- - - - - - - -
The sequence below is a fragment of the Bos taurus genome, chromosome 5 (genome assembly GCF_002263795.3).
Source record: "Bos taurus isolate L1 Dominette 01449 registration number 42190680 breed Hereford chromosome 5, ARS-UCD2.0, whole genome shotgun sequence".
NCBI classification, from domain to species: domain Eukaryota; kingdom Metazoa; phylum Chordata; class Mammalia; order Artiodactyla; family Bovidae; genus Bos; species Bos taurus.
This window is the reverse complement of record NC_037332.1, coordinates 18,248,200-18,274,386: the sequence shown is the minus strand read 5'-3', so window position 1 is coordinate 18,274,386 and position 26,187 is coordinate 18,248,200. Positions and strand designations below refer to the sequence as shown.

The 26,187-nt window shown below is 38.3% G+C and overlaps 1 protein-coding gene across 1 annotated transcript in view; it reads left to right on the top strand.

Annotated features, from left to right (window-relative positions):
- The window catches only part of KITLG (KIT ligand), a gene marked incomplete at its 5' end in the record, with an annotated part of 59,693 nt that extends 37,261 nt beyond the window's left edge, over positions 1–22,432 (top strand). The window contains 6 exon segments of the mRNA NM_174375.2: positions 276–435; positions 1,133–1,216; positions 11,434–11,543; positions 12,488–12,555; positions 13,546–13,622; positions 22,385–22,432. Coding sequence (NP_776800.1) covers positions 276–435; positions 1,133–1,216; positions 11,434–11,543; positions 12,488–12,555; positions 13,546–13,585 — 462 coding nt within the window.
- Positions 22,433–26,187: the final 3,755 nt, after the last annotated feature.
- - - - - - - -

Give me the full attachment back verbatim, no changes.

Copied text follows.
The sequence below is a fragment of the Bos taurus genome, chromosome 5 (genome assembly GCF_002263795.3).
Source record: "Bos taurus isolate L1 Dominette 01449 registration number 42190680 breed Hereford chromosome 5, ARS-UCD2.0, whole genome shotgun sequence".
NCBI classification, from domain to species: domain Eukaryota; kingdom Metazoa; phylum Chordata; class Mammalia; order Artiodactyla; family Bovidae; genus Bos; species Bos taurus.
This window is the reverse complement of record NC_037332.1, coordinates 18,248,200-18,274,386: the sequence shown is the minus strand read 5'-3', so window position 1 is coordinate 18,274,386 and position 26,187 is coordinate 18,248,200. Positions and strand designations below refer to the sequence as shown.

The 26,187-nt window shown below is 38.3% G+C and overlaps 1 protein-coding gene across 1 annotated transcript in view; it reads left to right on the top strand.

Annotated features, from left to right (window-relative positions):
- The window catches only part of KITLG (KIT ligand), a gene marked incomplete at its 5' end in the record, with an annotated part of 59,693 nt that extends 37,261 nt beyond the window's left edge, over positions 1–22,432 (top strand). The window contains 6 exon segments of the mRNA NM_174375.2: positions 276–435; positions 1,133–1,216; positions 11,434–11,543; positions 12,488–12,555; positions 13,546–13,622; positions 22,385–22,432. Coding sequence (NP_776800.1) covers positions 276–435; positions 1,133–1,216; positions 11,434–11,543; positions 12,488–12,555; positions 13,546–13,585 — 462 coding nt within the window.
- Positions 22,433–26,187: the final 3,755 nt, after the last annotated feature.